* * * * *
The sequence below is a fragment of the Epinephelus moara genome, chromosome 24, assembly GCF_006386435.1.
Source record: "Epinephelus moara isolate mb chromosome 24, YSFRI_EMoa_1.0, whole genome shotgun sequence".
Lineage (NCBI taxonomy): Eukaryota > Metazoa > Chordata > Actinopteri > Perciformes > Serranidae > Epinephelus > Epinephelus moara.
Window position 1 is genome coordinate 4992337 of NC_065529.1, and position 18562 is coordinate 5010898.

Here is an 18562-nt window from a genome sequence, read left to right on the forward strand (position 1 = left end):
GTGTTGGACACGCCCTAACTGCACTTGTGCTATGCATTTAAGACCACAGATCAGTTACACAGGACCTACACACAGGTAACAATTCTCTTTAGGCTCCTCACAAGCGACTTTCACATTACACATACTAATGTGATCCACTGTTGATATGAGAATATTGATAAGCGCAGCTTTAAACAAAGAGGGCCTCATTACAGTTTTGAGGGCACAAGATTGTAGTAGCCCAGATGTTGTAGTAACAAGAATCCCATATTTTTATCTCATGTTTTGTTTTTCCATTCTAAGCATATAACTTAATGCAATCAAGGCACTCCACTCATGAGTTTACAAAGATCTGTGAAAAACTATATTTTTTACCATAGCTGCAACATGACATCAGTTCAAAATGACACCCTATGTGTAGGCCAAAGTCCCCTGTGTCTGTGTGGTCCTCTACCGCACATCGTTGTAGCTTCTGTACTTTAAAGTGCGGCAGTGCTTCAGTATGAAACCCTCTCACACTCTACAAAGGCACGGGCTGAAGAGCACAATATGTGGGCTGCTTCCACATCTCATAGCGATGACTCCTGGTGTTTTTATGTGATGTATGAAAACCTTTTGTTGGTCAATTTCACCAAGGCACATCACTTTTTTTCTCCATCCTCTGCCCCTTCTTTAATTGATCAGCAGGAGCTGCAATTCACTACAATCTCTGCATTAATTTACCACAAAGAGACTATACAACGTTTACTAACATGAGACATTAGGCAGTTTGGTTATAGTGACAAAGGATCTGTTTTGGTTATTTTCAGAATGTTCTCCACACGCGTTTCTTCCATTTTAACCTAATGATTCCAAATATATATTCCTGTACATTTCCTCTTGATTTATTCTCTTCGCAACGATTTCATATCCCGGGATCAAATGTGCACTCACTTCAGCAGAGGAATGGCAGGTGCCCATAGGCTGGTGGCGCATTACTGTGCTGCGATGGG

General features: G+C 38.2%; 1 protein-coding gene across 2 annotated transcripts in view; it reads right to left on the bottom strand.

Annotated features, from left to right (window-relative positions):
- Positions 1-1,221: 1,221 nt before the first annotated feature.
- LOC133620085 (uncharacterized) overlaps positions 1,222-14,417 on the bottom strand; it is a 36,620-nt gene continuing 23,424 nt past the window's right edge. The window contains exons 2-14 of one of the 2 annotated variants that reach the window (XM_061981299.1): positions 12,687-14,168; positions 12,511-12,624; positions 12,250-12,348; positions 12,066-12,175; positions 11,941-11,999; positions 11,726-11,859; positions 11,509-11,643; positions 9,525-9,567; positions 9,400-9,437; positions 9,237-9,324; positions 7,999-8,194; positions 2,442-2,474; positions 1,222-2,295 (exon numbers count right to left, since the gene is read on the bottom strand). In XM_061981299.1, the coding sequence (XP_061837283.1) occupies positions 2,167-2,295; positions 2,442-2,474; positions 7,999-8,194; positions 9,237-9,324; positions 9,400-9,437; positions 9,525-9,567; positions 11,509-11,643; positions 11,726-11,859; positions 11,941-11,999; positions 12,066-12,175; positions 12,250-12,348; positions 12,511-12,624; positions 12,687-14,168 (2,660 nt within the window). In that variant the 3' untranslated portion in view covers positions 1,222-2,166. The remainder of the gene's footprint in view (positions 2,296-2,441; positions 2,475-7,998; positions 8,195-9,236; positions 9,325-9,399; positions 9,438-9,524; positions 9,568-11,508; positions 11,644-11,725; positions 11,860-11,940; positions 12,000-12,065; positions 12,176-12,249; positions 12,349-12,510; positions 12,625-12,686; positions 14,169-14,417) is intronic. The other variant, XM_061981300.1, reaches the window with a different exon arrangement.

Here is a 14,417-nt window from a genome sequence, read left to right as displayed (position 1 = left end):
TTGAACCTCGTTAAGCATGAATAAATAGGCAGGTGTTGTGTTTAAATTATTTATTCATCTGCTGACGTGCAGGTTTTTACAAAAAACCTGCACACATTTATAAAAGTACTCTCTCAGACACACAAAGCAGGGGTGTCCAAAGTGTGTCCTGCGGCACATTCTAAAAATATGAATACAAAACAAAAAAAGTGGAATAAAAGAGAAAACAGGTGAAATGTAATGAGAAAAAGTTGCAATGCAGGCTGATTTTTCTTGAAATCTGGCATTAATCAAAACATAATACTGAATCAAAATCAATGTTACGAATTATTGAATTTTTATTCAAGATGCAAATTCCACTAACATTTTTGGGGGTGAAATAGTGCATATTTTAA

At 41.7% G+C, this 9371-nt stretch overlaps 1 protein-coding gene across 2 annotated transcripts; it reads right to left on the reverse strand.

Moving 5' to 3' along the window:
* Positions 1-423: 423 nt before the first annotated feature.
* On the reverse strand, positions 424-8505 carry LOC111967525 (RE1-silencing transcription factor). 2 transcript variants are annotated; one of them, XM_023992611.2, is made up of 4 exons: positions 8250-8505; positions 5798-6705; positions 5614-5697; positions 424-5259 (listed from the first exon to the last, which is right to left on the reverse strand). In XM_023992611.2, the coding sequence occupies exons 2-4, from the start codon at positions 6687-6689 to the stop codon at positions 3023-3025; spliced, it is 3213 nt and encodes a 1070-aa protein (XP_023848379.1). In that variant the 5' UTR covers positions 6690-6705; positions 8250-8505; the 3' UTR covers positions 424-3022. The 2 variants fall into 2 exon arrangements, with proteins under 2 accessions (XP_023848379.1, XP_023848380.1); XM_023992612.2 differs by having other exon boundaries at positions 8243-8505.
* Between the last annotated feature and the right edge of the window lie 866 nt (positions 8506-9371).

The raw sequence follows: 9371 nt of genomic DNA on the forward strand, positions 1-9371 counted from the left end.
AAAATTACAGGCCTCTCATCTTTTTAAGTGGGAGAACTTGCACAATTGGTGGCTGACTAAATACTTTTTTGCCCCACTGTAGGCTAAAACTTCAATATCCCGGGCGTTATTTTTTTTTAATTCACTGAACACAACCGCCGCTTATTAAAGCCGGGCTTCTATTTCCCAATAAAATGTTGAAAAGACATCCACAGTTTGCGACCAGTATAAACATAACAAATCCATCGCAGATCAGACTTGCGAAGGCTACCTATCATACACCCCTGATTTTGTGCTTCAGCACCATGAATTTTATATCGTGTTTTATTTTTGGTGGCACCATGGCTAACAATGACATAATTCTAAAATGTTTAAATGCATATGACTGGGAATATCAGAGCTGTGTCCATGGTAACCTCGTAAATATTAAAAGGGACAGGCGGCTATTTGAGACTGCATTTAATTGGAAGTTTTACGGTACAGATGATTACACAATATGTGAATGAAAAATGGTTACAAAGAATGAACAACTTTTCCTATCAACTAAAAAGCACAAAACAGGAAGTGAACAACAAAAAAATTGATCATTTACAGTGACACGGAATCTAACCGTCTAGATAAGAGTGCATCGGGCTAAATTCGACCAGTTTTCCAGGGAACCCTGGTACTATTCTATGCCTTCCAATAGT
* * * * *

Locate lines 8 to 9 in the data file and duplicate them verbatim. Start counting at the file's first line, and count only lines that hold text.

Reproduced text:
Annotated features, from left to right (window-relative positions):
- Positions 1-1,221: 1,221 nt before the first annotated feature.